Dr. Charles F. Urbanowicz / Professor of Anthropology
California State University, Chico / Chico, California 95929-0400
530-898-6220 [Office: Butte 317]; 530-898-6192 [Department: Butte 311]; 530-898-6143 [FAX]
e-mail: / home page:

[This page printed from]

6 November 2004

 (1) © [All Rights Reserved.] Originally placed on the World Wide Web on November 4, 2004, for a presentation(with numerous visuals) at the Anthropology Forum at California State University, Chico, on November 4, 2004, and modified (with one addition) concerning an auction of a Gauguin painting by Sotheby's on November 4, 2004. My appreciation goes to Ms. Debra Besnard and Mr. Stan Griffith and their "Digital Asset Management Project" in the Meriam Library at CSU, Chico for the work they did for some of my slides used today.


ABSTRACT: The Pacific Ocean represents one-third of the globe and it was explored and colonized by indigenous inhabitants well before the Europeans "discovered" and mapped the islands for the rest of the world to "discover" and explore.

Before discussing Captain James Cook (1728-1779) and the illustrious Paul Gauguin (1848-1903), information will be provided about the indigenous inhabitants who first "discovered" these islands and inhabited them long before Europeans arrived. Issues concerning "peopling and prehistory" will be covered as well as "culture contact" in Tahiti. For additional information concerning "Mapping the Islands of the Pacific: Islanders And Others (Including Cook and Darwin)," please see





From: (National Maritime Museum, Greenwish, London) and (1896, Self-Portrait, Museo de Arte, Sao Paolo, Brazil)




"I wish I could tell you about the South Pacific. The way it actually was. The endless ocean. The infinite specks of coral we called islands. Coconut palms nodding gracefully toward the ocean. Reefs upon which waves broke into spray, and inner lagoons lovely beyond description [stress added]." James A. Michener [1907-1997], 1946, Tales of the South Pacific (Fawcett Crest Books), page 9.

When it is peaceful, the Pacific Ocean (the largest geographical feature on this planet) is a delight and the islands are gorgeous! I am a "Pacific Anthropologist" by training, having received my Ph.D. in anthropology from the University of Oregon in 1972. My own expertise in the Pacific developed as a result of graduate courses, combined with library research (California, Hawai'i, Fiji, Australia, and New Zealand), and fieldwork in the Polynesian Kingdom of Tonga (1970 and 1971) more than three decades ago! I have not returned to Tonga since 1971 but I have been to Hawai'i 26 times since 1970 (the last time in 2003). I was last in Tahiti in 1980 (and before that in 1971) and will be returning to cruise through French Polynesia (Tahiti and the Marquesas) and the Cook Islands in December (2004) and January (2005). If those cruises (where I will be lecturing in the "ScholarShip@Sea Program" prove to be successful and fun) I might apply for a "ScholarsShip@Sea Program" for a Honolulu-Beijing cruise in May 2005; please see the maps at the end of this paper). Since 1970, and through 2003, I have also conducted very modest research into tourism in the Pacific islands of the Galápagos, Tasmania, New Zealand, Fiji, Western Samoa, and American Samoa. Additional research into tourism as well as economic development was conducted in China (Singapore), Taiwan, Malaysia, and Japan at various points in time in the 1980s.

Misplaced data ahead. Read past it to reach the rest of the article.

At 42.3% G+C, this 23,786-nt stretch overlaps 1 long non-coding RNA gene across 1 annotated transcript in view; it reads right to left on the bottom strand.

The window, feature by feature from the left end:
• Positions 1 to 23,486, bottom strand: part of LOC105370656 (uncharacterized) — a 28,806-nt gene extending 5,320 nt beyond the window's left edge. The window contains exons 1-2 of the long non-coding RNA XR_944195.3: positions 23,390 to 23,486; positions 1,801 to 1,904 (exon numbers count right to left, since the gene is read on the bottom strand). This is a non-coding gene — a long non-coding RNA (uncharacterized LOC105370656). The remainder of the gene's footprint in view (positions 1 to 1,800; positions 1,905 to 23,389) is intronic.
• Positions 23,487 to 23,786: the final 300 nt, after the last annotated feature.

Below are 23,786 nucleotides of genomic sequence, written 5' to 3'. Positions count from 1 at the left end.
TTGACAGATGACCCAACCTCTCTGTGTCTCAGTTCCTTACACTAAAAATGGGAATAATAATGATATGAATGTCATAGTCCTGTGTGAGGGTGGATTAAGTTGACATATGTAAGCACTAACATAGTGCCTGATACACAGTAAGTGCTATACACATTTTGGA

Incidentally, after the forthcoming December-January cruises, my wife and I will have been to several more locations listed in the interesting 2003 publication entitled 1,000 Places To See Before You Die: A Traveler's Life List (by Patricia Schultz). In addition to having already been to several once-in-a-lifetime locations (such as the Galápagos and Machu Picchu), Schultz also has the Cook Islands, the Marquesan Islands, Bora Bora, Huahine, Moorea, and the Tuamotu Islands as important destination locations. Needless to say, we hope to see many-many more before.... This presentation then is actually a "practise" run for my next trip to Tahiti and I have almost returned "full circle" back to my Pacific anthropological roots! The Pacific is interesting and in addition to the Michener words above, I should like to add the folowing concerning the islands of the Pacific:

"It is easy to understand the natives' belief in the supernatural, where beauty and desolation are so inextricably entwined. There is no cloying sweetness, no cheap sentimality in the South Sea arabesque. A death's-head shadows the exotic curves and passionate lines that weave the pattern called Polynesia." Robert Eskridge, 1931, Mangareva: The Forgotten Islands (Honolulu: Mutual Publishing Paperback Series, 1958 edition), page 33.

In "traditional" times in the islands of the Pacific, and a date of 1800 has been used by a leading anthropologist, the population of the islands in this part of the Pacific Ocean was estimated to be approximately 300,000 individuals (100,000 in the Marquesas and 200,000 in the "Society" Islands) (Irving Goldman, 1970, Ancient Polynesian Society [University of Chicago Press], page 580). Today, the Territory of French Polynesia (consisting of five archipelagoes, parts of which are the Society Islands), includes the islands of Tahiti, Mo'orea, and the Marquesas, and is located approximately 10 to 30 degrees south of the equator and 130 to 155 degrees west of Greenwich. (Please see Figure IV in this paper.) The capital of French Polynesia is Pape'ete (meaning "basket of water"), is located on the island of Tahiti. The land area of all of French Polynesia is approximately 1297 square miles (3,360 square kilometers) and the largest island is Tahiti at 402 square miles (or 1041 square kilometers). The estimated population for French Polynesia in July 2004 was 266,339 (27.5 per cent below the age of 14), with the majority of the population (~64% or 170,457) living on the island of Tahiti. Pape'ete probably has a current population of approximately 30,000 individuals. Seventy-eight percent of the population is classified as "Polynesian" and twelve percent are Chinese, with individual of French ancestry at ten percent. As far as religon goes, even though the French annexed various islands beginning in 1842, thirty percent of the population is Catholic and fifty-four percent are Protestant. For additonal information, please see David Stanley, 2003, Moon Handbooks: Tahiti Including the Cook Islands, Fifth Edition (Emeryville, CA: Avalon Travel Publishing) or consult the CIA Fact Book.. As Charles R. Darwin (1809-1882) wrote in his celebrated The Voyage of the Beagle for November 15, 1825: